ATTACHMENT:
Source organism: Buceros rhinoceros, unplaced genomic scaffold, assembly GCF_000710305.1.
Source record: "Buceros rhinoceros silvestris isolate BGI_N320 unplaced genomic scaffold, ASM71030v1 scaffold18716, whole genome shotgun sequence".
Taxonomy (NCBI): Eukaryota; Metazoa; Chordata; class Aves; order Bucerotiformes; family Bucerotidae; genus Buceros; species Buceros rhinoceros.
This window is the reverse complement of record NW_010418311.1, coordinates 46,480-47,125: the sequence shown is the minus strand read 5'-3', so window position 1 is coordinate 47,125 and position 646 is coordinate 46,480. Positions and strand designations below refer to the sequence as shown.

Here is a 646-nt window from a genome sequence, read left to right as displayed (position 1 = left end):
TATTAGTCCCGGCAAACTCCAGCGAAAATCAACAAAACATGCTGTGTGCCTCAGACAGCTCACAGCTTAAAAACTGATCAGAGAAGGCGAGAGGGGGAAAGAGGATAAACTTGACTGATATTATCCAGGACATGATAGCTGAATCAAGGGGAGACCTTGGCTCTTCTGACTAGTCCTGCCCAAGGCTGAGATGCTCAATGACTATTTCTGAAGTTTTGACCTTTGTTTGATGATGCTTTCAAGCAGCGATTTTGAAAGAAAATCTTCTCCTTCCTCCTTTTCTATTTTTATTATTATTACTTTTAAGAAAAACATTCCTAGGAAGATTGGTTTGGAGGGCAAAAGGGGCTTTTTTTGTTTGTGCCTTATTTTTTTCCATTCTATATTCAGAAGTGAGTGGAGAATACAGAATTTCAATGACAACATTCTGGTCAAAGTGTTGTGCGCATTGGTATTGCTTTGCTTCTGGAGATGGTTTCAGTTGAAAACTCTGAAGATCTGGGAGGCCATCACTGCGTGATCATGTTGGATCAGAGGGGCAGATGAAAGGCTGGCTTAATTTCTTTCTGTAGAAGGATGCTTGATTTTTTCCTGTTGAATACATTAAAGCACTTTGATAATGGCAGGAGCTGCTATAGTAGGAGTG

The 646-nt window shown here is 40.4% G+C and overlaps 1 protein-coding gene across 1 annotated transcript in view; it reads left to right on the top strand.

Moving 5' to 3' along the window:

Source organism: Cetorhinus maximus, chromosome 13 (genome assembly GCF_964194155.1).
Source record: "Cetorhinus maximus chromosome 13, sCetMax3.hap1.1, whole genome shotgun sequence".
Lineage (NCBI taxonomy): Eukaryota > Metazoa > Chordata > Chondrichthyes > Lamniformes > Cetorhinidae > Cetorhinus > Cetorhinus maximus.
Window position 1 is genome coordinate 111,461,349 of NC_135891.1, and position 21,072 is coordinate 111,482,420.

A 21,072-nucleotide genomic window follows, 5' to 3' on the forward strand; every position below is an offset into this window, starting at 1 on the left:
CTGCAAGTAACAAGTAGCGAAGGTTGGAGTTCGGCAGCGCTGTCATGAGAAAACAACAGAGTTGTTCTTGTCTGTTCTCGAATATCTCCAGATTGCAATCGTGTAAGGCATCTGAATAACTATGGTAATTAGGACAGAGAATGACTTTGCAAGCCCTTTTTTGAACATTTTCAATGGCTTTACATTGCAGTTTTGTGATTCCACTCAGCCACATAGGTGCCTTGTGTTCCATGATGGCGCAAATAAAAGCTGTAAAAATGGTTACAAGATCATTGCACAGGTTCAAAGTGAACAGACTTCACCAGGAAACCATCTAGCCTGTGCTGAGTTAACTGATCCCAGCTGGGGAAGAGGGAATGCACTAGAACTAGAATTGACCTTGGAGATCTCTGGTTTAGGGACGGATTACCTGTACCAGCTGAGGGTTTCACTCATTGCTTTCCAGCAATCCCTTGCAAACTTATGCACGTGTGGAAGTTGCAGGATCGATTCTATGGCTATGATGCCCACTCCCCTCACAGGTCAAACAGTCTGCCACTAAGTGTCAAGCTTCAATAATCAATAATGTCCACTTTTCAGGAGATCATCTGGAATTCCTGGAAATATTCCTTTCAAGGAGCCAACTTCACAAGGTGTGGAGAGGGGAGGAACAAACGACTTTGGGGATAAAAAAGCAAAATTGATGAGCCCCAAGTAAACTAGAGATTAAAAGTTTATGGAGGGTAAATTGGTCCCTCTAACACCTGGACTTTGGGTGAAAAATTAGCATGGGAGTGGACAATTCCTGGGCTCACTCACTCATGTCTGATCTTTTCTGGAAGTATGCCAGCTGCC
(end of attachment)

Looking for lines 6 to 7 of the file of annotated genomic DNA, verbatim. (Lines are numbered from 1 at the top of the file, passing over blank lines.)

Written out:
TATTAGTCCCGGCAAACTCCAGCGAAAATCAACAAAACATGCTGTGTGCCTCAGACAGCTCACAGCTTAAAAACTGATCAGAGAAGGCGAGAGGGGGAAAGAGGATAAACTTGACTGATATTATCCAGGACATGATAGCTGAATCAAGGGGAGACCTTGGCTCTTCTGACTAGTCCTGCCCAAGGCTGAGATGCTCAATGACTATTTCTGAAGTTTTGACCTTTGTTTGATGATGCTTTCAAGCAGCGATTTTGAAAGAAAATCTTCTCCTTCCTCCTTTTCTATTTTTATTATTATTACTTTTAAGAAAAACATTCCTAGGAAGATTGGTTTGGAGGGCAAAAGGGGCTTTTTTTGTTTGTGCCTTATTTTTTTCCATTCTATATTCAGAAGTGAGTGGAGAATACAGAATTTCAATGACAACATTCTGGTCAAAGTGTTGTGCGCATTGGTATTGCTTTGCTTCTGGAGATGGTTTCAGTTGAAAACTCTGAAGATCTGGGAGGCCATCACTGCGTGATCATGTTGGATCAGAGGGGCAGATGAAAGGCTGGCTTAATTTCTTTCTGTAGAAGGATGCTTGATTTTTTCCTGTTGAATACATTAAAGCACTTTGATAATGGCAGGAGCTGCTATAGTAGGAGTG

The 646-nt window shown here is 40.4% G+C and overlaps 1 protein-coding gene across 1 annotated transcript in view; it reads left to right on the top strand.